We delve into the most important attribute of cast-iron cookware.
You hear us talking pretty often about one particular word. We extoll its virtues when we speak of cooking, and cleaning, and seasoning, and what sets our pans apart. But while it sounds nice, like a dog’s coat or a suede jacket, there’s a good chance that you have no idea why we won’t stop yammering on about smoothness.
Simply put, smoothness matters.
Let’s begin with the basics: run your hand across the surface of the various pieces of cookware in your kitchen. You’ll notice that each feels a little different, and some more dramatically than others. The base of your copper pots could be like a car windshield, while certain cast irons could feel like an exfoliating trip to the spa. We’re somewhere in the middle, with a touch of our pan’s surface having the slightest reminiscence of velvet. That’s the way the old Griswolds and Wagners and Favorites felt. Buttery, supple—smooth. Like a fine piece of craftsmanship.
Now, why does this matter?
Well, let’s go back to that car windshield. Imagine you’re stuck in the middle of the desert with a broken-down vehicle and nothing to eat but one damn egg. Which would be easier, frying it on the hot glass of your car windshield or the rugged asphalt on which you stand? (We promise: one day, we’re going to actually do this to a prove a point.)
The glass, duh. Because a rough surface has tons of tiny divots for food to creep in and adhere to, whereas a smooth, continuous surface will cook it with far less sticking.
But can’t you achieve the same end with a rough pan if you add enough seasoning? The answer is: sure. With enough fat or oil on top, that desert road could temporarily become a flattop grill, with the food you’re cooking simply floating on, and oftentimes bathing in, those lipids.
Similarly, with enough time and use, layers of seasoning can eventually fill in and level out a sandpapery pan. But it has to be maintained. If you strip off some seasoning, you’re back to that original rough surface, with part of your egg sticking to the grit, and the rest frying perfectly fine on the nice buildup of fat that came with lots of cooking. Do this on an already smooth pan, and it’ll go more, well, smoothly.
Another reason why smoothness matters: it helps build seasoning, too.
Here’s a second analogy: If you buy an old house in need of a touchup, would it be easier to paint fresh lumber or existing siding with its lacquered coats of yore?
The lumber, duh. Lay that color on a smooth surface and it adheres in a uniform fashion. Lay it on something lumpy and it’s prone to peel and chip. And we know nobody, and we mean nobody, enjoys sanding back down to wood.
Speaking of sanding, most cast-iron companies today use a similar process to create their final products. In the industry, the term is known as “machining,” where a coarse surface is machine-milled into something level and flat. Other times, more crudely, they are “hogged out,” where a mass of metal is literally hollowed out to create the shape of a pan, with a lot of material ending up in the trash. We're not naming any names.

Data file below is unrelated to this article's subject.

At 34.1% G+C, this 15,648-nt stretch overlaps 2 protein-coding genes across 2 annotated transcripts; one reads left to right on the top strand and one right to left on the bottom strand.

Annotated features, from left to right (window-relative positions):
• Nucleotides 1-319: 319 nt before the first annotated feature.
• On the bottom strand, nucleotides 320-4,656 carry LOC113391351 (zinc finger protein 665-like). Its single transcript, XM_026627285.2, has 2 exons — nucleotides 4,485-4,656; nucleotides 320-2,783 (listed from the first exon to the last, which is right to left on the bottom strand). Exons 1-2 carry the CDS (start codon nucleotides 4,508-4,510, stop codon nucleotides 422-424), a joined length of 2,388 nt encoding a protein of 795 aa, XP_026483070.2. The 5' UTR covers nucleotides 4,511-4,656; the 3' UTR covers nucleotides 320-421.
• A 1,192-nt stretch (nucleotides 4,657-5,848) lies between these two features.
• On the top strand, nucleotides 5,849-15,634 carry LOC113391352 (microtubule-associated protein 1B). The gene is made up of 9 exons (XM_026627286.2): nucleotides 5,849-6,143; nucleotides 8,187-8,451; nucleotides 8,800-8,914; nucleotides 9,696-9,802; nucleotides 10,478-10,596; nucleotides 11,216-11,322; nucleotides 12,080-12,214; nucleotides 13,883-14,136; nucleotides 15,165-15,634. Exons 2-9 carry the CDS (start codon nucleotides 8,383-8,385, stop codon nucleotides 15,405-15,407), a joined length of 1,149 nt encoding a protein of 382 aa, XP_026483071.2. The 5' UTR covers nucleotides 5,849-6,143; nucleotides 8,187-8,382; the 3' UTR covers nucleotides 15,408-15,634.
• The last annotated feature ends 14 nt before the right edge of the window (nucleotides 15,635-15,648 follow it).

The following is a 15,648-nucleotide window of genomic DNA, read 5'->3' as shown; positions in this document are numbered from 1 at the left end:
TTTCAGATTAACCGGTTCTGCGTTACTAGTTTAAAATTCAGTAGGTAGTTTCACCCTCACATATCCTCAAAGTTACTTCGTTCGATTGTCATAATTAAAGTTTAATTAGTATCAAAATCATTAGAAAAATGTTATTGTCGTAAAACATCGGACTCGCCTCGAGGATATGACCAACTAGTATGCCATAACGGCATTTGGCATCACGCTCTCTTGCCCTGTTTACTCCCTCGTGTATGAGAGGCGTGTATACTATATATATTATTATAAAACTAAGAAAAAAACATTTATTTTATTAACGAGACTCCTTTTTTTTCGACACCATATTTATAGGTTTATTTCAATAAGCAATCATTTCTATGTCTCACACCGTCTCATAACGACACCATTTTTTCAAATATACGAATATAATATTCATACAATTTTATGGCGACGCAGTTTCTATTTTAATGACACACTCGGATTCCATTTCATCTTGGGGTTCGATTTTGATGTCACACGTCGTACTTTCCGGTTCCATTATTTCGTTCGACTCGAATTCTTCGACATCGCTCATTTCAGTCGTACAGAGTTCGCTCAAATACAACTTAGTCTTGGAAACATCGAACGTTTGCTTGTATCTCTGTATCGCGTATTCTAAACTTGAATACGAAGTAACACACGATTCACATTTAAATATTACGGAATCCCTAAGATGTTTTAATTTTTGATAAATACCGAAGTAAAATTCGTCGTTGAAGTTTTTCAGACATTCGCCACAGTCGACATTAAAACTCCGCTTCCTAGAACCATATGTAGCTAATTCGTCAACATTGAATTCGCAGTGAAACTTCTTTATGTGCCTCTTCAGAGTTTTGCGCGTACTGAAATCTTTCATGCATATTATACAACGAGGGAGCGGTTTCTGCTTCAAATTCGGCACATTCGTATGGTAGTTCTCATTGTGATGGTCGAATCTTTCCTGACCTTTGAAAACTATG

When done right, these processes do, in fact, make a smooth surface, but they can also create microscopic crevices, as well as uneven thickness throughout the pan, as easily seen when looking at therim (see above). It’s not the end of the world, visually, but this does ultimately create hotspots for cooking, aka those tricky areas of irregular heat transfer that tend to burn your egg yolk before the white is finished cooking or burn your steak before its medium rare. And all the while, the exterior remains rough, which can scratch your stove and counters.
Butter Pats, on the other hand, are cast smooth, on all sides, meaning they come out of the molds as smooth as you receive them—and sometimes even smoother! Which is why we continue to get high scores for even heat and even cooking from the experts that be. Not bragging. Just facts.
Smoothness impacts your cooking. Smoothness impacts your seasoning, which also impacts your cooking. So yes, smoothness matters.
Of course, nothing good ever comes easy. Casting smooth is a difficult process, one perfected over years and inspired by other centuries, when all pans were made this way, which, then as now, was only possible with the human hand. But today, fewer and fewer foundries retain the old know-how to actually do it, which makes the final product—aka our pans—more expensive.
Cheaper is often a byproduct of faster, which does not always mean better, and casting smooth takes time, with modern, machine-made pans taking as little as 90 minutes to make, whereas each one of ours sits in the molds for at least 24 hours, taking 21 days from start to finish. It’s a difference you can literally see, feel, and eventually, taste.
This is why we also encourage you to keep your cast iron clean. You paid a lot of money for us to make a pan this smooth. Help yourself keep it that way, by not leaving behind those extra undulating layers of crud that can come with certain meals.
Use water. Use soap. Dry it off well. Then do it all over again.
Smooth cooking, y’all.